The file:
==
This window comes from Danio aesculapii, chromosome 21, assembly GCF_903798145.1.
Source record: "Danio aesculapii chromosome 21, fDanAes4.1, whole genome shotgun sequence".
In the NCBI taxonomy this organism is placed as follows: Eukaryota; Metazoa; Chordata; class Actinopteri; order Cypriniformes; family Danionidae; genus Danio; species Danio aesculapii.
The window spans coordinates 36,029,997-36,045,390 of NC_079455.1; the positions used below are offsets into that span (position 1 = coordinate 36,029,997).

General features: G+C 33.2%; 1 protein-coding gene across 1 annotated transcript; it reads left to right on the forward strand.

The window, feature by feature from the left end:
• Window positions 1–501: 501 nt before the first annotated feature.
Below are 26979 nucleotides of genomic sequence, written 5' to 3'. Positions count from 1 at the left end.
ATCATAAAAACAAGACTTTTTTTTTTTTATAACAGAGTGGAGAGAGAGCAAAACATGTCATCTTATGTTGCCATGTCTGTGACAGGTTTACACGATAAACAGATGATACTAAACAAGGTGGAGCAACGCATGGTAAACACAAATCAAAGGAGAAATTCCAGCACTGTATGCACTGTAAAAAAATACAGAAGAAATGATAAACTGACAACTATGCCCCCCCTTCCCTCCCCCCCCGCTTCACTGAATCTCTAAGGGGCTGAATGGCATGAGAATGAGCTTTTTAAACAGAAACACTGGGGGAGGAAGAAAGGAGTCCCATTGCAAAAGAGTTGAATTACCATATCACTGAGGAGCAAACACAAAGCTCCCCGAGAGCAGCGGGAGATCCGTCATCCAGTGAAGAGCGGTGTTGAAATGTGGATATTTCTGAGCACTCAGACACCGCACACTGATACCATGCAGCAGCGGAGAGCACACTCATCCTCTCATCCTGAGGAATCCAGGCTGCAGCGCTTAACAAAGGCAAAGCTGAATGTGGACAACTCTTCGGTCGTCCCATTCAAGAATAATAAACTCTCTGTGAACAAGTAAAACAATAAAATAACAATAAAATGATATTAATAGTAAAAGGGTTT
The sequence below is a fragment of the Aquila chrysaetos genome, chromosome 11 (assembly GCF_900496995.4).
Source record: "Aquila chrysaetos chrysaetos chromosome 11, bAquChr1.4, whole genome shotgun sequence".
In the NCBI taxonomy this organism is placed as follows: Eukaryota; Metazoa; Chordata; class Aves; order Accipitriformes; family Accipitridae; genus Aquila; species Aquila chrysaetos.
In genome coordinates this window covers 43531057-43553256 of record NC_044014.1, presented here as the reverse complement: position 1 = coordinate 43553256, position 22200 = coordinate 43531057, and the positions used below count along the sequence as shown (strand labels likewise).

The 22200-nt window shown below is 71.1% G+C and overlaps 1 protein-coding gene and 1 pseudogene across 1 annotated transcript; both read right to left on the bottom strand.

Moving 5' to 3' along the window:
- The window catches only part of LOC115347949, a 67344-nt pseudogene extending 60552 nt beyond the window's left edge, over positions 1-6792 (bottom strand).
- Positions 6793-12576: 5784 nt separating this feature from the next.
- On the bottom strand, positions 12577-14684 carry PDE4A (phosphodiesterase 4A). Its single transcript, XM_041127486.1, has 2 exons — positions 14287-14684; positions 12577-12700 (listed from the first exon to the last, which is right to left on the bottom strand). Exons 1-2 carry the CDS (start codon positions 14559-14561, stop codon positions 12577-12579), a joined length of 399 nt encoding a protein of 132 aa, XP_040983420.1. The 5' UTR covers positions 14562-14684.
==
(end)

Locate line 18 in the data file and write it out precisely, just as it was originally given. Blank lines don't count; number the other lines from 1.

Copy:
- On the bottom strand, positions 12577-14684 carry PDE4A (phosphodiesterase 4A). Its single transcript, XM_041127486.1, has 2 exons — positions 14287-14684; positions 12577-12700 (listed from the first exon to the last, which is right to left on the bottom strand). Exons 1-2 carry the CDS (start codon positions 14559-14561, stop codon positions 12577-12579), a joined length of 399 nt encoding a protein of 132 aa, XP_040983420.1. The 5' UTR covers positions 14562-14684.